A paraplegic doesn't know the difference between a $1,500 custom-fit professional athletic shoe and an oily rag tied with twine, and people who don't understand what their power and role as a citizen is - people who think they're here to act as consumers of political brands, or sports commentators offering their reactions as if they had intrinsic value - will never see the difference between an Abraham Lincoln and an incoherent blowhard.  Everything will always be transient impressions, unexamined instincts, and the absolute conviction that politics should be a one-way street nothing more demanding in return than to lick envelopes, make phone calls, and show up at the polls.  

      A lot of people find even that to be too much, and that's sad because that much isn't even close to being enough for democracy to survive let alone flourish.  It takes an awareness of how events connect to us, how politics functions as a dialectic feedback.  "You're my servant and I helped elect you, so you do what I say!" isn't reality.  Neither is "You're not doing what I say, so you're a corrupt betrayer of all that is holy, and you don't deserve my support."  I understand that American politics are simplifying to a fault, but we (progressive activists) don't have any excuses here - we have to get it.  We have to take responsibility to seeing how things actually work before prescribing solutions.  Otherwise we're just another species of medieval monk debating how many angels can dance on the head of a pin.

      A process cannot be understood by stopping it. Understanding must move with the flow of the process, must join it and flow with it. --The First Law of Mentat

      by Troubadour on Sat Jan 07, 2012 at 05:00:37 PM PST

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      •  And there it is again (2+ / 0-)

        you use alot of words to say the exact same thing every time. Let me paraphrase your argument.

        "Your expectations are to high. You don't understand how government works. If it wasn't for congress."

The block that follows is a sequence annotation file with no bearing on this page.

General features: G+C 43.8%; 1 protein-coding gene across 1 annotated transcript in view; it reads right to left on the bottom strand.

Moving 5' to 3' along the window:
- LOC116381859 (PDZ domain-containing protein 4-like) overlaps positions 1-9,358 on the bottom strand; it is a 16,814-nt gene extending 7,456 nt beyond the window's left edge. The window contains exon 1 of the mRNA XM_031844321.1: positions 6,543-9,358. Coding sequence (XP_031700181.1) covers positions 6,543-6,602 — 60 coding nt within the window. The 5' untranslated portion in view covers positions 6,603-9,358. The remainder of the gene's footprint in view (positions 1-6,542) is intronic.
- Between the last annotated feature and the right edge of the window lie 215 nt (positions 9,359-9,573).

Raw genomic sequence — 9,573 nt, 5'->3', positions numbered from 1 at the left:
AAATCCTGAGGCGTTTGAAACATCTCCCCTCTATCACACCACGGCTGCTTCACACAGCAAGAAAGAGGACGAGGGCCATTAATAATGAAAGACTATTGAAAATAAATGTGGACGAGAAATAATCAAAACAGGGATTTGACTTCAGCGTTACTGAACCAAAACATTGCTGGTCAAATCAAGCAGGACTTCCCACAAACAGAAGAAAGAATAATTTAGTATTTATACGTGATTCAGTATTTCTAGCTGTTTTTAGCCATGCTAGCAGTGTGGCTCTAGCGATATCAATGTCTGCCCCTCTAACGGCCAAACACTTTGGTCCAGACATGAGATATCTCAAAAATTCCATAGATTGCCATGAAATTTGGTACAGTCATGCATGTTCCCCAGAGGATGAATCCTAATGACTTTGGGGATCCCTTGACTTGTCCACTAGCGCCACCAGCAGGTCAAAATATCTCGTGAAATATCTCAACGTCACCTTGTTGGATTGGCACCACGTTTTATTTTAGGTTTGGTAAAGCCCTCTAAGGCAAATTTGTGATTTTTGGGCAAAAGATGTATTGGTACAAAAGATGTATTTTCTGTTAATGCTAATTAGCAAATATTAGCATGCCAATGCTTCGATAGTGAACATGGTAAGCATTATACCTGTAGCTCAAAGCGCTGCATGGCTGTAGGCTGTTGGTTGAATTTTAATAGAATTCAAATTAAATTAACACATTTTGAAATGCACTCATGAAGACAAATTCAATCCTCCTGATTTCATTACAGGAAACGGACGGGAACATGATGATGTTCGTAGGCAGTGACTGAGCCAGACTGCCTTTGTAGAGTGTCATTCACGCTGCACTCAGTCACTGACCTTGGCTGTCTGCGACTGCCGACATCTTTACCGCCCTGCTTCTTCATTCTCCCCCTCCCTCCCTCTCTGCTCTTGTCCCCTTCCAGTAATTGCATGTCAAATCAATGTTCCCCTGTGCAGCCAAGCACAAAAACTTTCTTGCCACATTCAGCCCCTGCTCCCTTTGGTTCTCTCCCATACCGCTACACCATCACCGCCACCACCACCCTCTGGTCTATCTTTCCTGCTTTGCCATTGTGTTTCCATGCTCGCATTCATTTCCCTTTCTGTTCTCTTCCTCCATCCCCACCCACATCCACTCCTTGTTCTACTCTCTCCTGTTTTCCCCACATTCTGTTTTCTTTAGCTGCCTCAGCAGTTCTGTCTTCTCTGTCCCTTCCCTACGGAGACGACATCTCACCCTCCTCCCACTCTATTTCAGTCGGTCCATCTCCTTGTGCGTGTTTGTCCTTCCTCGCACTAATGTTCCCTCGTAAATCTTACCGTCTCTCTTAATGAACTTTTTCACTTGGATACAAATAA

The rest of your argument that you are either purposefully or your unwillingness to say is that people should just accept the fact that it isn't going to get better. Or maybe it's that people shouldn't complain because those other guys are just nucking futs.

        Obviously we aren't going to agree, so you do your thing and I'll do mine and we'll both just hope and pray that some nut doesn't end up in charge and things don't get worse.

        ...it is possible in America to govern entirely on the appearance of principle--while changing absolutely nothing~Matt Taibbi

        by LaEscapee on Sat Jan 07, 2012 at 05:42:23 PM PST

        [ Parent ]

        •  No, dammit. (1+ / 0-)
          Recommended by:
          kestrel9000

          I don't waste words.  What I say is what I mean.  And I'm not being obscure either.  I'm describing how the process works, because we need to know that to actually make anything happen.  Just ignoring reality doesn't help.  Bitching about reality doesn't help.  You have to see what happens before you can make something else happen, and you're refusing to acknowledge what it is that is failing here.  CONGRESS.  The president is doing a great job.  We succeeded on that front.  But there are other fronts that have to be won for fully satisfactory results.

          A process cannot be understood by stopping it. Understanding must move with the flow of the process, must join it and flow with it. --The First Law of Mentat

          by Troubadour on Sat Jan 07, 2012 at 08:17:45 PM PST

          [ Parent ]